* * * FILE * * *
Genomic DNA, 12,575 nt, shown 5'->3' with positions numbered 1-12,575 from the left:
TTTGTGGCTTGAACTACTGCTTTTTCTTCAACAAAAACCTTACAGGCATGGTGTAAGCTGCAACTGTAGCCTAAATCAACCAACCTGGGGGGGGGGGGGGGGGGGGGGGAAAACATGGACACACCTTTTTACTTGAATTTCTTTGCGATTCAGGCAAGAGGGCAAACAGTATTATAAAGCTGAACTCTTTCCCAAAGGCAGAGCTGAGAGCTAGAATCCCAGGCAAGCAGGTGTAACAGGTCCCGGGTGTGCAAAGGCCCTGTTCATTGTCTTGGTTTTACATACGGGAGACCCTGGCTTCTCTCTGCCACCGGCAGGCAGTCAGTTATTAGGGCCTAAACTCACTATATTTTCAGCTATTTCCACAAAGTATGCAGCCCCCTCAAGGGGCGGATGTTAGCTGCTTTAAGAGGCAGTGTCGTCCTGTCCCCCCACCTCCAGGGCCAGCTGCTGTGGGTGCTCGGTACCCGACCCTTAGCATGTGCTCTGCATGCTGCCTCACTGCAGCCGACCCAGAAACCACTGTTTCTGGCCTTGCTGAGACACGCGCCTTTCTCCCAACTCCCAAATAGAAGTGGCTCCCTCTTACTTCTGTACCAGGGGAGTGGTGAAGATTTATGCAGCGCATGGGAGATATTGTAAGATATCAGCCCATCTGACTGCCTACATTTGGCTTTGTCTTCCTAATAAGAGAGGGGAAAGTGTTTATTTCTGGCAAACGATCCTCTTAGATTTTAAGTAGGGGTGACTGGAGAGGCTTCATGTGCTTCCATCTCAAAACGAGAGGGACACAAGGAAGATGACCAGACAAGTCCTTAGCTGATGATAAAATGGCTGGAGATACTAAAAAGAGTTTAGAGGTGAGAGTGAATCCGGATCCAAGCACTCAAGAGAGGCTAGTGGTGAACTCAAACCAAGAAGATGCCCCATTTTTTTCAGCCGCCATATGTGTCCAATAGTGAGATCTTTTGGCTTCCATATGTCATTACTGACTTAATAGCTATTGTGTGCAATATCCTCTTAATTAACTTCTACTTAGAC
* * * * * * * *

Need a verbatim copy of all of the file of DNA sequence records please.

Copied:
Genomic DNA, 12,575 nt, shown 5'->3' with positions numbered 1-12,575 from the left:
TTTGTGGCTTGAACTACTGCTTTTTCTTCAACAAAAACCTTACAGGCATGGTGTAAGCTGCAACTGTAGCCTAAATCAACCAACCTGGGGGGGGGGGGGGGGGGGGGGGAAAACATGGACACACCTTTTTACTTGAATTTCTTTGCGATTCAGGCAAGAGGGCAAACAGTATTATAAAGCTGAACTCTTTCCCAAAGGCAGAGCTGAGAGCTAGAATCCCAGGCAAGCAGGTGTAACAGGTCCCGGGTGTGCAAAGGCCCTGTTCATTGTCTTGGTTTTACATACGGGAGACCCTGGCTTCTCTCTGCCACCGGCAGGCAGTCAGTTATTAGGGCCTAAACTCACTATATTTTCAGCTATTTCCACAAAGTATGCAGCCCCCTCAAGGGGCGGATGTTAGCTGCTTTAAGAGGCAGTGTCGTCCTGTCCCCCCACCTCCAGGGCCAGCTGCTGTGGGTGCTCGGTACCCGACCCTTAGCATGTGCTCTGCATGCTGCCTCACTGCAGCCGACCCAGAAACCACTGTTTCTGGCCTTGCTGAGACACGCGCCTTTCTCCCAACTCCCAAATAGAAGTGGCTCCCTCTTACTTCTGTACCAGGGGAGTGGTGAAGATTTATGCAGCGCATGGGAGATATTGTAAGATATCAGCCCATCTGACTGCCTACATTTGGCTTTGTCTTCCTAATAAGAGAGGGGAAAGTGTTTATTTCTGGCAAACGATCCTCTTAGATTTTAAGTAGGGGTGACTGGAGAGGCTTCATGTGCTTCCATCTCAAAACGAGAGGGACACAAGGAAGATGACCAGACAAGTCCTTAGCTGATGATAAAATGGCTGGAGATACTAAAAAGAGTTTAGAGGTGAGAGTGAATCCGGATCCAAGCACTCAAGAGAGGCTAGTGGTGAACTCAAACCAAGAAGATGCCCCATTTTTTTCAGCCGCCATATGTGTCCAATAGTGAGATCTTTTGGCTTCCATATGTCATTACTGACTTAATAGCTATTGTGTGCAATATCCTCTTAATTAACTTCTACTTAGAC